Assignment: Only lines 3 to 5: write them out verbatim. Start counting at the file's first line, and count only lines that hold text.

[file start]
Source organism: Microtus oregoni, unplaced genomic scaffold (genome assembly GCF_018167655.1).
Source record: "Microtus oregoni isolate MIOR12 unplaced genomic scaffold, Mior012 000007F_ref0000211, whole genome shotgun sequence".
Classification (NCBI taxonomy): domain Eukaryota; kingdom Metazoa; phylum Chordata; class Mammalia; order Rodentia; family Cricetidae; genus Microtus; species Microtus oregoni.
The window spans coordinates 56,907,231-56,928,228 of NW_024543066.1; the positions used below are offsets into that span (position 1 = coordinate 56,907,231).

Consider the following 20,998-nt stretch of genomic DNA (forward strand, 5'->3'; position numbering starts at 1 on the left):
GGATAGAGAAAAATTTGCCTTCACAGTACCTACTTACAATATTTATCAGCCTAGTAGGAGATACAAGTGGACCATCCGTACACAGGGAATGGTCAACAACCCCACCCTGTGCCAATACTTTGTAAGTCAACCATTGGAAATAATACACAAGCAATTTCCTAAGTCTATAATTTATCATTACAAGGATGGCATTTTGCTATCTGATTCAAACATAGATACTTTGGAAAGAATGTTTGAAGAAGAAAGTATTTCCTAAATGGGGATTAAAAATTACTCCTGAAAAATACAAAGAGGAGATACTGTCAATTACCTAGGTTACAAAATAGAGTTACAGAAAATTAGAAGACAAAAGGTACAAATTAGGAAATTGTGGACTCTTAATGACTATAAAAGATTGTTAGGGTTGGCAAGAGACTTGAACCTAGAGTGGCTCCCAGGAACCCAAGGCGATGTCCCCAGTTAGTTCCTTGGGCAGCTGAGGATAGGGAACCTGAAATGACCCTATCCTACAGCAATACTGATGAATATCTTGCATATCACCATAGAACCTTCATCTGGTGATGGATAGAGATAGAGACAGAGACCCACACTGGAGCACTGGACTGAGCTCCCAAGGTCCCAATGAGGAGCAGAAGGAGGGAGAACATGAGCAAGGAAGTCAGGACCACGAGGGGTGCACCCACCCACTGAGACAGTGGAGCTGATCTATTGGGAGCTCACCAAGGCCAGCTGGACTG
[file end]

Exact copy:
Classification (NCBI taxonomy): domain Eukaryota; kingdom Metazoa; phylum Chordata; class Mammalia; order Rodentia; family Cricetidae; genus Microtus; species Microtus oregoni.
The window spans coordinates 56,907,231-56,928,228 of NW_024543066.1; the positions used below are offsets into that span (position 1 = coordinate 56,907,231).

Consider the following 20,998-nt stretch of genomic DNA (forward strand, 5'->3'; position numbering starts at 1 on the left):